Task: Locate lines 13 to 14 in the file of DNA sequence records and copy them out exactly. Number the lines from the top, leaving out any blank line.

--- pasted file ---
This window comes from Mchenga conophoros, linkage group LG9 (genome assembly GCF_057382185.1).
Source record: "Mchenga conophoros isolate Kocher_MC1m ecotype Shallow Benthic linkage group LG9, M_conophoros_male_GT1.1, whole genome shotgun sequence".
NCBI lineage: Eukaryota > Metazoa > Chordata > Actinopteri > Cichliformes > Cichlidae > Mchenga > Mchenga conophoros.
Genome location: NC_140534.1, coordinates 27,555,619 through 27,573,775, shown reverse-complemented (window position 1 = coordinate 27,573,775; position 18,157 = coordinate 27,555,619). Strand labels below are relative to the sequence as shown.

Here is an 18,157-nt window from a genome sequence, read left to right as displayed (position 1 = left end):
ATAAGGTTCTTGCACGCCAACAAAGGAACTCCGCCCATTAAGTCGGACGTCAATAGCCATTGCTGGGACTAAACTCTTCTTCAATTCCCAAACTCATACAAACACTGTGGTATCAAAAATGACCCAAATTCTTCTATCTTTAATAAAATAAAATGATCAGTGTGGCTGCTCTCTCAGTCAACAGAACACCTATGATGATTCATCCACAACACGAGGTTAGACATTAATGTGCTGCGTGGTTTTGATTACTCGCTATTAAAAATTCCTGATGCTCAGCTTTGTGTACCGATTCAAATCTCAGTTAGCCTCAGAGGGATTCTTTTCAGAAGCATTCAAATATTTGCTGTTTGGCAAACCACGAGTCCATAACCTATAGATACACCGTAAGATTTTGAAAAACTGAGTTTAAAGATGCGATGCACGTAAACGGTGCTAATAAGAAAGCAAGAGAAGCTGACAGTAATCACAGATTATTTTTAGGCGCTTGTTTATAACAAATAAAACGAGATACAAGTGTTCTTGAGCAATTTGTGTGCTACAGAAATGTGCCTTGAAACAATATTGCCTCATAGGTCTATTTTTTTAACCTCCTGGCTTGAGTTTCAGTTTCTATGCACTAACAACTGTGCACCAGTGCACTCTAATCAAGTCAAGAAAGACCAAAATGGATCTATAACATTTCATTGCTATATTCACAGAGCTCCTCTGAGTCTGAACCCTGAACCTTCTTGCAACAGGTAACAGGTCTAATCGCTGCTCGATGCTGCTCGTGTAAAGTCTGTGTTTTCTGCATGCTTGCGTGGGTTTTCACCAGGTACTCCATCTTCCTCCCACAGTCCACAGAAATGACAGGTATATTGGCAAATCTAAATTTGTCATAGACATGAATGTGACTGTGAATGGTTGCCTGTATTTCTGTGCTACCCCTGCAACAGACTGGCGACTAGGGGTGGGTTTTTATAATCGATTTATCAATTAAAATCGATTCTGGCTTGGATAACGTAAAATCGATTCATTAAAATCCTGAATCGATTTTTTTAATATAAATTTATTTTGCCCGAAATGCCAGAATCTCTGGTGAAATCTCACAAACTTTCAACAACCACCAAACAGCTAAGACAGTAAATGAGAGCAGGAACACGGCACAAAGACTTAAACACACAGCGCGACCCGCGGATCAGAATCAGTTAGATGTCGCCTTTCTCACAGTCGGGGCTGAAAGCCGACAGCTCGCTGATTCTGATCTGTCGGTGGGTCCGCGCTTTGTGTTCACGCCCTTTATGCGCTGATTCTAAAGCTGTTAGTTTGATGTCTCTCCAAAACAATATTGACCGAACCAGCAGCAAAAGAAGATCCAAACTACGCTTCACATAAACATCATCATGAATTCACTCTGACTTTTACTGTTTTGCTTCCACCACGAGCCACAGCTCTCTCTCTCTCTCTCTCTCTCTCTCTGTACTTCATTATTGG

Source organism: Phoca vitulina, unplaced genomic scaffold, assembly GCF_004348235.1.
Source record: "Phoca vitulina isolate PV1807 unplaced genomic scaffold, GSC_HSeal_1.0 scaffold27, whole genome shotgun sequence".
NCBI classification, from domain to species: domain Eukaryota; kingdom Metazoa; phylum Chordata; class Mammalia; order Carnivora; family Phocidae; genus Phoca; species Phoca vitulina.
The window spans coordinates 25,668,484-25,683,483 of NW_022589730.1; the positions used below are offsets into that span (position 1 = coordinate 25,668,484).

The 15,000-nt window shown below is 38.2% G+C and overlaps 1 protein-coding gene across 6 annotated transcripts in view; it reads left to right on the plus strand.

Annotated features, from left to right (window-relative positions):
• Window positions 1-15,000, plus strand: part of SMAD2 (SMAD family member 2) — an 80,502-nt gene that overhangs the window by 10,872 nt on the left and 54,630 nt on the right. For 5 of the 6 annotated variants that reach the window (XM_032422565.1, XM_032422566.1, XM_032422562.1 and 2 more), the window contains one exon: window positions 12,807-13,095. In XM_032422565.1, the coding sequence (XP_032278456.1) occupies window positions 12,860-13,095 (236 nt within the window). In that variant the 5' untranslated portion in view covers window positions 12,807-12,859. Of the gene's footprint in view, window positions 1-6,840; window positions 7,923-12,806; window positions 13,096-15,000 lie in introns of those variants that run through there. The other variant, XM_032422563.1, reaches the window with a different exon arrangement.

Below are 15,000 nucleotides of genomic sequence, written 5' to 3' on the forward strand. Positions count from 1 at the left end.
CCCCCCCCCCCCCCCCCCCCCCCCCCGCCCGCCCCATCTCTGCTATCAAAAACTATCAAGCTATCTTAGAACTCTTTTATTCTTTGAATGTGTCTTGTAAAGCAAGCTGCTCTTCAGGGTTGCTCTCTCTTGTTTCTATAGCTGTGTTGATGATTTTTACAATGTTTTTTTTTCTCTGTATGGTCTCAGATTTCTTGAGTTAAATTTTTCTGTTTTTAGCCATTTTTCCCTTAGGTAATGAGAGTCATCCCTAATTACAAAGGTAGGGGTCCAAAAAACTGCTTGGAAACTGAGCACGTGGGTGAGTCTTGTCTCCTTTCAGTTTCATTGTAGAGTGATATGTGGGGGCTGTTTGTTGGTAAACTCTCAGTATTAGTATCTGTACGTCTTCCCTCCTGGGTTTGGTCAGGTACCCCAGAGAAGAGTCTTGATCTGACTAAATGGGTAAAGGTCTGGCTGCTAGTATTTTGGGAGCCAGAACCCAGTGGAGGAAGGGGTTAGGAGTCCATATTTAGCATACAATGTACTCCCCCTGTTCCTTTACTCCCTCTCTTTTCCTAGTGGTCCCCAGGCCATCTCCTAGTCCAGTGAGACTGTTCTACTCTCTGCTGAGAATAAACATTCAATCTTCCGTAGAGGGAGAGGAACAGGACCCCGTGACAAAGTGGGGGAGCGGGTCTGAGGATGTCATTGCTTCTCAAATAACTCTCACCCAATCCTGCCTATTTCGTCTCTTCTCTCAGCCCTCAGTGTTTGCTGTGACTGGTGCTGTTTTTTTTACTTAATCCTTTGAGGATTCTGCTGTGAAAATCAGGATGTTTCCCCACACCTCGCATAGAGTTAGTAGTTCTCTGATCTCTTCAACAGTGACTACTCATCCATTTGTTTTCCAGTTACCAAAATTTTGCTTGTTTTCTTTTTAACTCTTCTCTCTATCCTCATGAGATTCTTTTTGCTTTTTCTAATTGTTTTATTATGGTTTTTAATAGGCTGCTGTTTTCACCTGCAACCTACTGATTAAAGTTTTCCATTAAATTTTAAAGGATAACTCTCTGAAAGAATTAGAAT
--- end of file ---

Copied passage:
• Window positions 1-15,000, plus strand: part of SMAD2 (SMAD family member 2) — an 80,502-nt gene that overhangs the window by 10,872 nt on the left and 54,630 nt on the right. For 5 of the 6 annotated variants that reach the window (XM_032422565.1, XM_032422566.1, XM_032422562.1 and 2 more), the window contains one exon: window positions 12,807-13,095. In XM_032422565.1, the coding sequence (XP_032278456.1) occupies window positions 12,860-13,095 (236 nt within the window). In that variant the 5' untranslated portion in view covers window positions 12,807-12,859. Of the gene's footprint in view, window positions 1-6,840; window positions 7,923-12,806; window positions 13,096-15,000 lie in introns of those variants that run through there. The other variant, XM_032422563.1, reaches the window with a different exon arrangement.

Below are 15,000 nucleotides of genomic sequence, written 5' to 3' on the forward strand. Positions count from 1 at the left end.